Microsoft press events are curious beasts. You might think that a product launch is an unveiling, the revelation of something new to the world. Sometimes it is. But rarely, if ever, with Microsoft Windows.
There are plenty of good reasons for this. Microsoft has no competition here, so nothing to keep secret. Its biggest problem is its own installed base, the environment in which its products have to work - so it needs to test products in that environment as widely as possible before pronouncing them finished. Its corporate clients need to know the product roadmaps years in advance. For all of the above, most major Microsoft software is known about in some detail for a long time before launch.
This makes Windows launches an exercise in propaganda. Fair enough, and it certainly works (writes the man who flitted between four broadcast studios to talk about the V word on Tuesday). But why should journalists attend? It's not as if there's a real story there, or that you'll hear one iota of fact that you didn't know already. Nor will you get anything out of team MS
There are good reasons. Meeting other journalists at such events is a good way to catch up on that which you should know but didn't (we're a boastful lot, and can't keep a thing to ourselves), and to catch the mood. And there's always good colour - Bill Gates turning up late, in this case - which help enliven subsequent reports.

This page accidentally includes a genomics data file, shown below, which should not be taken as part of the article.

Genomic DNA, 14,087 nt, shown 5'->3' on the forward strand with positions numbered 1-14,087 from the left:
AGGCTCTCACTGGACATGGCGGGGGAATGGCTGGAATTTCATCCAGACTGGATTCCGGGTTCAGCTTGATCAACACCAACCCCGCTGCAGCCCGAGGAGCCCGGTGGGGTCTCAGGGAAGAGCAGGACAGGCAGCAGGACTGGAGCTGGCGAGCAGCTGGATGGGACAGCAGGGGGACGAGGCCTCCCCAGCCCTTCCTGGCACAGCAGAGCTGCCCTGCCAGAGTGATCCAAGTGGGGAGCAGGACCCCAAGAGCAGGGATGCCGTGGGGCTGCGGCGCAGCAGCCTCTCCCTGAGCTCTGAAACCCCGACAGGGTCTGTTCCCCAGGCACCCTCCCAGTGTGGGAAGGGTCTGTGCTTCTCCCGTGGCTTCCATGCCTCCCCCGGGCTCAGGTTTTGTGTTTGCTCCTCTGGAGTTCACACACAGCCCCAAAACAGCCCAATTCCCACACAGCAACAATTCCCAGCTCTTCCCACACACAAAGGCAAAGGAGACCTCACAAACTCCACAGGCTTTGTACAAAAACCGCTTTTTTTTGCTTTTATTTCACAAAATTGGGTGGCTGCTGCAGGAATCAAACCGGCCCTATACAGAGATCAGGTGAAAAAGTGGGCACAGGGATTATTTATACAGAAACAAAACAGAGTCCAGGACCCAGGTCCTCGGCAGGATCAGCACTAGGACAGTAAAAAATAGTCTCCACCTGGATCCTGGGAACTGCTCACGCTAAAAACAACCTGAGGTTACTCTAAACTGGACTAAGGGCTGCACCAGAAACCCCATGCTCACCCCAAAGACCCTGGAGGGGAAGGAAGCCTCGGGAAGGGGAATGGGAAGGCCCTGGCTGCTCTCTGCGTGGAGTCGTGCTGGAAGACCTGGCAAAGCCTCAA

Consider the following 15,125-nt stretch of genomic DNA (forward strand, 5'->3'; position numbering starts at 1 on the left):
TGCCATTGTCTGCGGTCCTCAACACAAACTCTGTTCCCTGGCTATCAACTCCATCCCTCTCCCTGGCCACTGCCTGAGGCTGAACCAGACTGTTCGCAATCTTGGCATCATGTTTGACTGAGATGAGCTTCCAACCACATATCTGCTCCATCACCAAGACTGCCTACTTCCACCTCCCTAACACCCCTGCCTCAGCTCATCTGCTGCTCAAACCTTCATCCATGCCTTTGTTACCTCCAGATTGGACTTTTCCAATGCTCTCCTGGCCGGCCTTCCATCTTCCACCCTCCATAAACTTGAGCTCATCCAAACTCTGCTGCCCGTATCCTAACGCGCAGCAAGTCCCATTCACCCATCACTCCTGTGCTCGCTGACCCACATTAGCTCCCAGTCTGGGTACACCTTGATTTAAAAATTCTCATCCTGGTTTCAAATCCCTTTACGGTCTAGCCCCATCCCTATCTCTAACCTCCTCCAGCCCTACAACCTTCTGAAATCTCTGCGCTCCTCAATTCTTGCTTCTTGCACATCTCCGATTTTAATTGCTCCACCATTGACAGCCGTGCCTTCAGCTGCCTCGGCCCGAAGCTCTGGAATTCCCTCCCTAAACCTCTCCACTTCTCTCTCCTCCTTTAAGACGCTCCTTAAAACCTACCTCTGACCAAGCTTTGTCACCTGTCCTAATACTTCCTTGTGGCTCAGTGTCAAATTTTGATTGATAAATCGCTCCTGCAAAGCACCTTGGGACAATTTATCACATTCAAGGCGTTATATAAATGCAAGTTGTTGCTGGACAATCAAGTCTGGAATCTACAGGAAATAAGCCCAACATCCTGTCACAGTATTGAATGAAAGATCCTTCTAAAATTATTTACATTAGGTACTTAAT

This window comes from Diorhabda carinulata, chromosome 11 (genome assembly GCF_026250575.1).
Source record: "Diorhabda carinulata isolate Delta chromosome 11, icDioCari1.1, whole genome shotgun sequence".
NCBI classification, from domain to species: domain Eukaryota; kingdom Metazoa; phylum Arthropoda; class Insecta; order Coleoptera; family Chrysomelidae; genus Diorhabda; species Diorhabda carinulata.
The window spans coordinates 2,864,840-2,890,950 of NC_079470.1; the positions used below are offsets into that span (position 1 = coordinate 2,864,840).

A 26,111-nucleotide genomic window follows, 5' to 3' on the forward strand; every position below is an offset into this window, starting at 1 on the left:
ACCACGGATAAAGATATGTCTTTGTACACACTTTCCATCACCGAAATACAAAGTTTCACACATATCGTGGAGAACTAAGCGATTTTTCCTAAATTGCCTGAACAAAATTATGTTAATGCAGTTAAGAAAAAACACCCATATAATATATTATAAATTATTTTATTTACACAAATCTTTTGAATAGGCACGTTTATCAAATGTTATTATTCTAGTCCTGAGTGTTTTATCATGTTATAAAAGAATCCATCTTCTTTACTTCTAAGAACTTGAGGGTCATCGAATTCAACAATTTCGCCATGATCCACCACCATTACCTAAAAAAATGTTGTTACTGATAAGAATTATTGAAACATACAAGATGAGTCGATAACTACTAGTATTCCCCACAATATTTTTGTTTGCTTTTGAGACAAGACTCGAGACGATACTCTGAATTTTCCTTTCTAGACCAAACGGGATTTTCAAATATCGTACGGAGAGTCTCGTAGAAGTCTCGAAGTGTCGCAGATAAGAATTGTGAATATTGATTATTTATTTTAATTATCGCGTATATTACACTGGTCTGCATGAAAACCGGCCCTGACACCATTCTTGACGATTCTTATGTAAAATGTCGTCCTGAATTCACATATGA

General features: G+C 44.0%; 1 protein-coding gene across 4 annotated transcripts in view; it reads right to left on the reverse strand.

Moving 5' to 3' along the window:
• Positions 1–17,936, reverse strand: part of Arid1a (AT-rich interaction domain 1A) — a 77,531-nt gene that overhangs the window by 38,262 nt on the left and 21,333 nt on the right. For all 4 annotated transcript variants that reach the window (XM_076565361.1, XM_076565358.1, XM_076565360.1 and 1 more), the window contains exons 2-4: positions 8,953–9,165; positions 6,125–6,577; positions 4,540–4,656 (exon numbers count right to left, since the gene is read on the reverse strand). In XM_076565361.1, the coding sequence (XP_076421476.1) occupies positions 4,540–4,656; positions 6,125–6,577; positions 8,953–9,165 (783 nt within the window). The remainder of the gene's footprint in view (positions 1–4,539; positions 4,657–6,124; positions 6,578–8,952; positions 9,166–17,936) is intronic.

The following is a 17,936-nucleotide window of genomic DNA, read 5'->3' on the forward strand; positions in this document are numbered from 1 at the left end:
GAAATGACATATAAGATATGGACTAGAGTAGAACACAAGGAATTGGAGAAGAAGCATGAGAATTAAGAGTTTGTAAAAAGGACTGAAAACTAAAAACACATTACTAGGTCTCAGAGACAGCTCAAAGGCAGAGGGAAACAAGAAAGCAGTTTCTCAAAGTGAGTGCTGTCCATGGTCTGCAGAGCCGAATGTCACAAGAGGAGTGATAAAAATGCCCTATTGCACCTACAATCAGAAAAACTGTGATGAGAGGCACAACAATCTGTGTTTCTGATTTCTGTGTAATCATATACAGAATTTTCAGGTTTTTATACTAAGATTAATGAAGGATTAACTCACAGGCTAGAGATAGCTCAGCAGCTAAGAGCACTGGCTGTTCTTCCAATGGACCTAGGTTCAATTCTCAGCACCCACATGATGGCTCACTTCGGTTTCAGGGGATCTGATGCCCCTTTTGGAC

So I was disappointed not to be invited - not devastated, but the old proboscis was slightly disjointed. Be noble, I told myself bitterly, there's no reason Microsoft would care and it's not as if I'll miss anything. And if Microsoft chooses such a low-key event, there must be a message there - could it be that it would rather Vista had less than a rocket-like lift-off until it's had a chance to bed in? Should we really wait until the first service pack, or six months of other people's experience? Of course we should.
And then there's the small fact that if Microsoft had no launch event whatsoever, sales of Vista would be not one whit diminished. There won't be one user in ten who actually decided to buy Vista over anything else: company workers will get what's doled out, and home users will take what they're given at PC World.
In the light of that, a Redmond canape here or there counts for nothing.